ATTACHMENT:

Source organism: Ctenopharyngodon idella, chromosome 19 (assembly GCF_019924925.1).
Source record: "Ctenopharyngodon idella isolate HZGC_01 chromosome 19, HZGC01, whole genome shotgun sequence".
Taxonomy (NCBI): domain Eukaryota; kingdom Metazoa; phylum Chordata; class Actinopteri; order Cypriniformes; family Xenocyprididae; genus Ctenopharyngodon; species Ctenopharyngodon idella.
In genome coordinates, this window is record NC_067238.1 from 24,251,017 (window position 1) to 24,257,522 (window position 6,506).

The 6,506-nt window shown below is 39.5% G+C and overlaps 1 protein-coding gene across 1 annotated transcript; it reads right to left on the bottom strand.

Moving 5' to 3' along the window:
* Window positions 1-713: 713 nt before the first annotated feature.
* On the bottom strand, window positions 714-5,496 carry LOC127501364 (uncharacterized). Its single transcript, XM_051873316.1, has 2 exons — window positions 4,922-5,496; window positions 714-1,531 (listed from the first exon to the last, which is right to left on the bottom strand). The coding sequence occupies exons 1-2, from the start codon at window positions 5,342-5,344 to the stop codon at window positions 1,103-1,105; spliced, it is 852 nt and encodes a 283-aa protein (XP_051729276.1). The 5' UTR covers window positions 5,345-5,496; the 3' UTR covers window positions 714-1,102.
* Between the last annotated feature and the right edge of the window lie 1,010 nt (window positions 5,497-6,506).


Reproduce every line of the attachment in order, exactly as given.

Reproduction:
Source organism: Ctenopharyngodon idella, chromosome 19 (assembly GCF_019924925.1).
Source record: "Ctenopharyngodon idella isolate HZGC_01 chromosome 19, HZGC01, whole genome shotgun sequence".
Taxonomy (NCBI): domain Eukaryota; kingdom Metazoa; phylum Chordata; class Actinopteri; order Cypriniformes; family Xenocyprididae; genus Ctenopharyngodon; species Ctenopharyngodon idella.
In genome coordinates, this window is record NC_067238.1 from 24,251,017 (window position 1) to 24,257,522 (window position 6,506).

The 6,506-nt window shown below is 39.5% G+C and overlaps 1 protein-coding gene across 1 annotated transcript; it reads right to left on the bottom strand.

Moving 5' to 3' along the window:
* Window positions 1-713: 713 nt before the first annotated feature.
* On the bottom strand, window positions 714-5,496 carry LOC127501364 (uncharacterized). Its single transcript, XM_051873316.1, has 2 exons — window positions 4,922-5,496; window positions 714-1,531 (listed from the first exon to the last, which is right to left on the bottom strand). The coding sequence occupies exons 1-2, from the start codon at window positions 5,342-5,344 to the stop codon at window positions 1,103-1,105; spliced, it is 852 nt and encodes a 283-aa protein (XP_051729276.1). The 5' UTR covers window positions 5,345-5,496; the 3' UTR covers window positions 714-1,102.
* Between the last annotated feature and the right edge of the window lie 1,010 nt (window positions 5,497-6,506).